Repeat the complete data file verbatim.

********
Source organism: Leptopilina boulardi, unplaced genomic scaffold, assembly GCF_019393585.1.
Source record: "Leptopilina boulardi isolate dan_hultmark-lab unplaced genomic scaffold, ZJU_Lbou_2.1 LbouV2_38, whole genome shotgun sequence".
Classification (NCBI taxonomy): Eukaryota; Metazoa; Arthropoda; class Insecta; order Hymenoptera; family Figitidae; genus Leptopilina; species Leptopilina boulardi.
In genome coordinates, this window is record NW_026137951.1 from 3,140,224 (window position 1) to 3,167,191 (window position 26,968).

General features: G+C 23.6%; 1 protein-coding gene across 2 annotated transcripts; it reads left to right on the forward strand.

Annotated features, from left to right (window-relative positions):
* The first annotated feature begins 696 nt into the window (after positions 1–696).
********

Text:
Source organism: Leptopilina boulardi, unplaced genomic scaffold, assembly GCF_019393585.1.
Source record: "Leptopilina boulardi isolate dan_hultmark-lab unplaced genomic scaffold, ZJU_Lbou_2.1 LbouV2_38, whole genome shotgun sequence".
Classification (NCBI taxonomy): Eukaryota; Metazoa; Arthropoda; class Insecta; order Hymenoptera; family Figitidae; genus Leptopilina; species Leptopilina boulardi.
In genome coordinates, this window is record NW_026137951.1 from 3,140,224 (window position 1) to 3,167,191 (window position 26,968).

General features: G+C 23.6%; 1 protein-coding gene across 2 annotated transcripts; it reads left to right on the forward strand.

Annotated features, from left to right (window-relative positions):
* The first annotated feature begins 696 nt into the window (after positions 1–696).